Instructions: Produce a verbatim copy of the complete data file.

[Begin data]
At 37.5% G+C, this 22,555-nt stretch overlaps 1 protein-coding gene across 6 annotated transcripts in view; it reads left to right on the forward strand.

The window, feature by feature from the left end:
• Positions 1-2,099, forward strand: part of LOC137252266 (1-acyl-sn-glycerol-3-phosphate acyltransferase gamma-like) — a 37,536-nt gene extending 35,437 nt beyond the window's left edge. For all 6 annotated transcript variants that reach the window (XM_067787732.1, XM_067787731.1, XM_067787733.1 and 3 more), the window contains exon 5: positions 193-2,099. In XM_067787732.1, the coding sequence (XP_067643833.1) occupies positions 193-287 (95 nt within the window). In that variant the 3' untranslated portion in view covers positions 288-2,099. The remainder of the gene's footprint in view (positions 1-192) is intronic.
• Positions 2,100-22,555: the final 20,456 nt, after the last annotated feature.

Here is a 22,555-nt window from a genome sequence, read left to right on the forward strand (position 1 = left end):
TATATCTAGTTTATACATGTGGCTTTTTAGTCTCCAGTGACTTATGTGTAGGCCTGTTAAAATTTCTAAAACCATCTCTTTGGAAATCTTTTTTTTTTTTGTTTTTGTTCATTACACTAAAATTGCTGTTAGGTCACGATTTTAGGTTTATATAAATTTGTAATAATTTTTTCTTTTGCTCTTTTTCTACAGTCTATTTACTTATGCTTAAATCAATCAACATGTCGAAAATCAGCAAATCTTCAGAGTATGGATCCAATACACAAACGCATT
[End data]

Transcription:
At 37.5% G+C, this 22,555-nt stretch overlaps 1 protein-coding gene across 6 annotated transcripts in view; it reads left to right on the forward strand.

The window, feature by feature from the left end:
• Positions 1-2,099, forward strand: part of LOC137252266 (1-acyl-sn-glycerol-3-phosphate acyltransferase gamma-like) — a 37,536-nt gene extending 35,437 nt beyond the window's left edge. For all 6 annotated transcript variants that reach the window (XM_067787732.1, XM_067787731.1, XM_067787733.1 and 3 more), the window contains exon 5: positions 193-2,099. In XM_067787732.1, the coding sequence (XP_067643833.1) occupies positions 193-287 (95 nt within the window). In that variant the 3' untranslated portion in view covers positions 288-2,099. The remainder of the gene's footprint in view (positions 1-192) is intronic.
• Positions 2,100-22,555: the final 20,456 nt, after the last annotated feature.

Here is a 22,555-nt window from a genome sequence, read left to right on the forward strand (position 1 = left end):
TATATCTAGTTTATACATGTGGCTTTTTAGTCTCCAGTGACTTATGTGTAGGCCTGTTAAAATTTCTAAAACCATCTCTTTGGAAATCTTTTTTTTTTTTGTTTTTGTTCATTACACTAAAATTGCTGTTAGGTCACGATTTTAGGTTTATATAAATTTGTAATAATTTTTTCTTTTGCTCTTTTTCTACAGTCTATTTACTTATGCTTAAATCAATCAACATGTCGAAAATCAGCAAATCTTCAGAGTATGGATCCAATACACAAACGCATT